There are about 80,000 tanks in ap whose worth today stands at Rs 50 lakh per tank, says Uma Shankari, convenor of Neeti Samkhya, an NGO based in Chittoor district. They are in poor condition today due to neglect by the government and the people. Out of the total percentage of outlays for irrigation, the major and medium irrigation project gets three-fourths of the allocation. The minor irrigation and the panchayati raj gets the rest of the onefourths allocated fund. Of this, 80 per cent goes as salary and administration work. The amount that gets involved in the actual work for the tank stands at 1-2 per cent. "The local waterbodies below 41 ha ayacuts should also be entrusted to the panchayats. New wua's under these will be useless as they are too small but the panchayats can organise and maintain the tanks without professional help," says Uma. The village of Gaur, Nizamabad, however, tells a story. Two tanks with total tank area of around 53 hectares have not been desilted in spite of the villagers' appeals. Yella Reddy, the village sarpanch expresses their anguish, "We have appealed to the irrigation department two times since last year to take up the work of desiltation of the tanks as these tanks are their sole source of agriculture, but the department people told us that there is no fund to renovate the tanks." The silt has accumulated on the feeder channel of the upper tank which is stopping the flow of water to the lower tank. The resultant is the flooding of the kutcha village roads. The village does not have a link road to the state highway and now, the panchayat is constructing a pucca road on their own. Yella Reddy also says that if the tanks were under the panchayat instead of government department, then the village panchayat could have taken responsibility of the tanks, but now they cannot, for it is illegal under government law. This type of neglect is possible. Monsoon started in mid-June, so it was late for desiltation but the programme was implemented in May, then it could have been taken up but the Neeru Meeru officials came to the village three times to repeat that there is no budget. In many places like Ballamntary village of Nizamabad district, the feeder channels are blocked and not work has been carried out. In the case of Gaur also, there are two tanks, but the supply channel from one tank to the other has vanished due to no care being taken. "What is the point of desilting of tanks, if the supply channels are not in order and water does not flow into the tank? Desiltation programme should include supply channel cleaning too," says Uma Shankari.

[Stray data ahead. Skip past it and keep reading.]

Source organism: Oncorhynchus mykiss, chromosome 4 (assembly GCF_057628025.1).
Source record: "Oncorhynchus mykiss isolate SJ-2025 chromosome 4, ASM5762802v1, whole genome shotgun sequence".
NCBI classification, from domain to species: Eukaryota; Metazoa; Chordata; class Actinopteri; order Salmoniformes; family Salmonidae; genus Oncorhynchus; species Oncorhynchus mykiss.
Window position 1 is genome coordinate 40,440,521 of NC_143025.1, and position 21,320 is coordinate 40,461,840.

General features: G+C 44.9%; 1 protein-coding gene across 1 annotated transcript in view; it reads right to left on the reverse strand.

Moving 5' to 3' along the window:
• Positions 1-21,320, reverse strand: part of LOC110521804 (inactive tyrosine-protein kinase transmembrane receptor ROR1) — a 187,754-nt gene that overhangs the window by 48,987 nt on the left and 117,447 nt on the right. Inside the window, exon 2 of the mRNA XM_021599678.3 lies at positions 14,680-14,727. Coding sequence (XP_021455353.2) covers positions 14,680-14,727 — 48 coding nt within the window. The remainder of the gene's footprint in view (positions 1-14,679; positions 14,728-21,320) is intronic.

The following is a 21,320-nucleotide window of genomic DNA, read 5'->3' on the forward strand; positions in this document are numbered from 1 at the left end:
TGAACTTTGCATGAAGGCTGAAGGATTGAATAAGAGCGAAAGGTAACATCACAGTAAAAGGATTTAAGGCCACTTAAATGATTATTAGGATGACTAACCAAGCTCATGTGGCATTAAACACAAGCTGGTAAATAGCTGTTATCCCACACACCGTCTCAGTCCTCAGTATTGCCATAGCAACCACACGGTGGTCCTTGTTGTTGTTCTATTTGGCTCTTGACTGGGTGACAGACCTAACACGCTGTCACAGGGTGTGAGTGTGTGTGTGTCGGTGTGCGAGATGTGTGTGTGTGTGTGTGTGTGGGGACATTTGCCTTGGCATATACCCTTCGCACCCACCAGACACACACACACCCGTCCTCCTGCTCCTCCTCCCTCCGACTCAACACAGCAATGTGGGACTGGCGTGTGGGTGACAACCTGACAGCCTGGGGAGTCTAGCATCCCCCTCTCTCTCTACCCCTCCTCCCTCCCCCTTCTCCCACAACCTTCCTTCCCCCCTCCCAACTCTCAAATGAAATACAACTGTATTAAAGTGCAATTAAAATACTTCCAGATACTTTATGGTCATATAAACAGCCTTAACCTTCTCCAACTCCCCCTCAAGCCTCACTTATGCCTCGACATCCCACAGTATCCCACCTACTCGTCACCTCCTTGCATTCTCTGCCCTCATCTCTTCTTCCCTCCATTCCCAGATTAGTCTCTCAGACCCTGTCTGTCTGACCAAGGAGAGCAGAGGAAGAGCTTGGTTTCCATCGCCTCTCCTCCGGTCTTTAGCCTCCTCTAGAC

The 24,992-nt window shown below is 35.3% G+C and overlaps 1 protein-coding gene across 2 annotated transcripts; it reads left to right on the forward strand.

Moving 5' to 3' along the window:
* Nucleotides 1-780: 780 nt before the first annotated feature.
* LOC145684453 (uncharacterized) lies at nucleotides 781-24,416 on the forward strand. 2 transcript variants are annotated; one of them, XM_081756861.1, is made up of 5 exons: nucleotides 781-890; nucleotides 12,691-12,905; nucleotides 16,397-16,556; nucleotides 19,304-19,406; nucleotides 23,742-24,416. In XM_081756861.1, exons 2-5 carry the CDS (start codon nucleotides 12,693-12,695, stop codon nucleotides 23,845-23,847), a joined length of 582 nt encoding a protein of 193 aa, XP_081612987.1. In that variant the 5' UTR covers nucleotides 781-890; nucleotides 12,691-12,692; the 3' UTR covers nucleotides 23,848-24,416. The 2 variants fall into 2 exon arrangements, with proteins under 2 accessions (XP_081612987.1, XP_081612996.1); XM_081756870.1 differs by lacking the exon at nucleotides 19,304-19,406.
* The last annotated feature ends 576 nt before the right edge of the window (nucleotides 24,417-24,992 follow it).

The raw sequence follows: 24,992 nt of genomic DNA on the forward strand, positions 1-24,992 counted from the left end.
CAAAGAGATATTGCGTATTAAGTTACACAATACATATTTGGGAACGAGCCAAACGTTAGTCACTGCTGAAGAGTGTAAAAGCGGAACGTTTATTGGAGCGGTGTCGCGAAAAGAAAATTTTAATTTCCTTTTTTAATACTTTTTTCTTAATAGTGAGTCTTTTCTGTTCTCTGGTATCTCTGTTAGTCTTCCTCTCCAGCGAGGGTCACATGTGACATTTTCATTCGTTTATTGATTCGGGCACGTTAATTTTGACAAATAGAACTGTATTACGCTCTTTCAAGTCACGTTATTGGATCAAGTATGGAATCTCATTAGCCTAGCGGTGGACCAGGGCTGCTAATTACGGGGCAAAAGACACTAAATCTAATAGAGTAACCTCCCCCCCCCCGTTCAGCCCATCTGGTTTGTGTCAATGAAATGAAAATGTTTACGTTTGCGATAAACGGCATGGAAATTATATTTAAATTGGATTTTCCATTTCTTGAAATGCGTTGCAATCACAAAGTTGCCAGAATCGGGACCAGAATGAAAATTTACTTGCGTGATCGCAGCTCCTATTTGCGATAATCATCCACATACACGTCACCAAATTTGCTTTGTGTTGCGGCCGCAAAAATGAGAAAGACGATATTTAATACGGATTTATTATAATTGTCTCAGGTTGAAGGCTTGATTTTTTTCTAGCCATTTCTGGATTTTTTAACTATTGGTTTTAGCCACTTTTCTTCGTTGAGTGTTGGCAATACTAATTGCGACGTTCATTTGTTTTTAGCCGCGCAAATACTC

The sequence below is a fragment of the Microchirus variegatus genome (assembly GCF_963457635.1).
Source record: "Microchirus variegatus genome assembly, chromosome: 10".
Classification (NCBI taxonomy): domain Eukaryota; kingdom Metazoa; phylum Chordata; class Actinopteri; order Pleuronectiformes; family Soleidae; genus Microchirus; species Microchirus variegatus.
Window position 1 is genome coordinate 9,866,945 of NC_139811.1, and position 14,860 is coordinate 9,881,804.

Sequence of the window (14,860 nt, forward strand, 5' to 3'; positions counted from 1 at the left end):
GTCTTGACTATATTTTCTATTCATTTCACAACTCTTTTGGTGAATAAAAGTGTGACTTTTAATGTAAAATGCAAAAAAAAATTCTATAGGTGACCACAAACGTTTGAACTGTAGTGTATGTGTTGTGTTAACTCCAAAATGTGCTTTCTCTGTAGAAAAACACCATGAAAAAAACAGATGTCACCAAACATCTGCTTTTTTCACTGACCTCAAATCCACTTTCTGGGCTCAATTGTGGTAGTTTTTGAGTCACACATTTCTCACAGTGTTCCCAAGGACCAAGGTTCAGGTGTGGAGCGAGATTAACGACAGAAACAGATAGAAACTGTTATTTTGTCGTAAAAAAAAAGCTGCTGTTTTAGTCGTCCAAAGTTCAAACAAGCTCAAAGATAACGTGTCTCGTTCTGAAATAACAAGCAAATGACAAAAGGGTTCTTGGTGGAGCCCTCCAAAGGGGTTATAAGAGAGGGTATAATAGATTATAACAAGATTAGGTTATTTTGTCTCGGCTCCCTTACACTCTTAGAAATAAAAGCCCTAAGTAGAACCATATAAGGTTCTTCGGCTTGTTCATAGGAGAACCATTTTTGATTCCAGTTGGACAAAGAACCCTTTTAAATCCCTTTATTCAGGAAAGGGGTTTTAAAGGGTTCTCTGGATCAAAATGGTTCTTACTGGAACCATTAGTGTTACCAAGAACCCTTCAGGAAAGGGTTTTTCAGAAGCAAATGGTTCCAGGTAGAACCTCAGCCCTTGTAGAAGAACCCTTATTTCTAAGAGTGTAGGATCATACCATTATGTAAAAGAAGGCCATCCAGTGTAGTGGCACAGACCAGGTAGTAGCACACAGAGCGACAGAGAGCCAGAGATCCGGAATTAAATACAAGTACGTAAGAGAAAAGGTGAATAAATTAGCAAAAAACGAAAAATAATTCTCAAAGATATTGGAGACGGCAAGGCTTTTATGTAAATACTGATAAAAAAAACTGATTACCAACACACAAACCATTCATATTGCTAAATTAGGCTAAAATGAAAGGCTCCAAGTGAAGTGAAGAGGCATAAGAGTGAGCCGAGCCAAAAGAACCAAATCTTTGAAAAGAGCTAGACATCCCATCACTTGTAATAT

Too many cooks
Innumerable committees have been formed at every level, leaving the common person confused. M S Kodarkar, zoologist with the Vivek Vardhini College in Hyderabad, who has a special interest in lakes and waterbodies, says, "There are already multiple government departments which are controlling one single aspect: water. There is the metro water supply department, the irrigation department and now various WUAs are sprouting all over. Various authorities control different aspects of water right from supply to treatment of water to its use. There are a number of laws. Creating one more authority, in this case the WCM, the administrative structure has become vague."
Siphoning of funds
The project funds are handled by WUAs, and there are allegations of corruption in this area. While it is very difficult to prove how it is done, a government official, speaking on condition of anonymity, revealed how funds are swindled. "I can personally tell you what has happened in a particular case. A watershed committee president received some Rs 7,000. When I enquired about the source, he told me that he received it for signing a cheque for Rs 28,000." Such stories are quite common.